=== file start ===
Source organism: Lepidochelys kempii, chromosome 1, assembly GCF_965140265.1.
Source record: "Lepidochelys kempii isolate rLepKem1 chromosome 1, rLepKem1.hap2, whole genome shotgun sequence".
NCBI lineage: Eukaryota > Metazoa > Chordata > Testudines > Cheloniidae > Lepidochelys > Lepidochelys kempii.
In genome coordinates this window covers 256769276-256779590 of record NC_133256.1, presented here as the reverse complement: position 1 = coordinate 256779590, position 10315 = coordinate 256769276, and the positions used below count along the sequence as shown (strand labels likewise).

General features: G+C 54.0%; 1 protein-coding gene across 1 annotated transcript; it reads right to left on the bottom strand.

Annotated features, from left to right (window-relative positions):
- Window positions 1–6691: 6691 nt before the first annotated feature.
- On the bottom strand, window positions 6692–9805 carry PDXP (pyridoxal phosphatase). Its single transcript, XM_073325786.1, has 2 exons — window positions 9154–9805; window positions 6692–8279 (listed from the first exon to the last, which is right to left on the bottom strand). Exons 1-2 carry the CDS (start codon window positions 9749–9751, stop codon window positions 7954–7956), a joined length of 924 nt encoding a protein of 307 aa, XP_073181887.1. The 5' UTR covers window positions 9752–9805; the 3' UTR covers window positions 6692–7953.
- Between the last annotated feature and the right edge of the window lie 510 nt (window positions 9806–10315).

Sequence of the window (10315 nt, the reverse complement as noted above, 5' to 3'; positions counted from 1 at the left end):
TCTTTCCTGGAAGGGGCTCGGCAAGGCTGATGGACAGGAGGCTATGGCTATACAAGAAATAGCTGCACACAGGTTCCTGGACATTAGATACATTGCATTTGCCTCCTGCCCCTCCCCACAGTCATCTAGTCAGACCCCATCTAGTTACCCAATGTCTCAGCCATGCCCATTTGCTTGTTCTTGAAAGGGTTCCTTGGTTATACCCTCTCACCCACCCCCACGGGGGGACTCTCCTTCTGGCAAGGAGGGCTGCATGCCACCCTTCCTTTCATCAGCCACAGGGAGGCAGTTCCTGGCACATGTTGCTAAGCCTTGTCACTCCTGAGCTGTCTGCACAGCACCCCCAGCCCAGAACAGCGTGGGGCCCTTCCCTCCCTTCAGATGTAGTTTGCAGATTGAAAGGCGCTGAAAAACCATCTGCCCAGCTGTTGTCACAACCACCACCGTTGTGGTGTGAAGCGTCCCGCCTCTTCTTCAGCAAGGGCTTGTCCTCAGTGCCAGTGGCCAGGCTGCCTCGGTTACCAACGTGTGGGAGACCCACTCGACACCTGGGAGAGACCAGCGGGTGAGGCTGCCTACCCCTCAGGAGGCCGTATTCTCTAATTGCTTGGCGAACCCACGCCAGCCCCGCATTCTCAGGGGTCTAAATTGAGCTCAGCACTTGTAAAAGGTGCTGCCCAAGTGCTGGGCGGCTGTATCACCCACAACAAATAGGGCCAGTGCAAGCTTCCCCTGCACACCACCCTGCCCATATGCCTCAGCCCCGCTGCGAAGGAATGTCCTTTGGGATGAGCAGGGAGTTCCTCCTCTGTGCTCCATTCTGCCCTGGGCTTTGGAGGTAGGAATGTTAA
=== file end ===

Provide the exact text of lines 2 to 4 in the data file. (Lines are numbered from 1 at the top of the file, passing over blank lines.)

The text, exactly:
Source record: "Lepidochelys kempii isolate rLepKem1 chromosome 1, rLepKem1.hap2, whole genome shotgun sequence".
NCBI lineage: Eukaryota > Metazoa > Chordata > Testudines > Cheloniidae > Lepidochelys > Lepidochelys kempii.
In genome coordinates this window covers 256769276-256779590 of record NC_133256.1, presented here as the reverse complement: position 1 = coordinate 256779590, position 10315 = coordinate 256769276, and the positions used below count along the sequence as shown (strand labels likewise).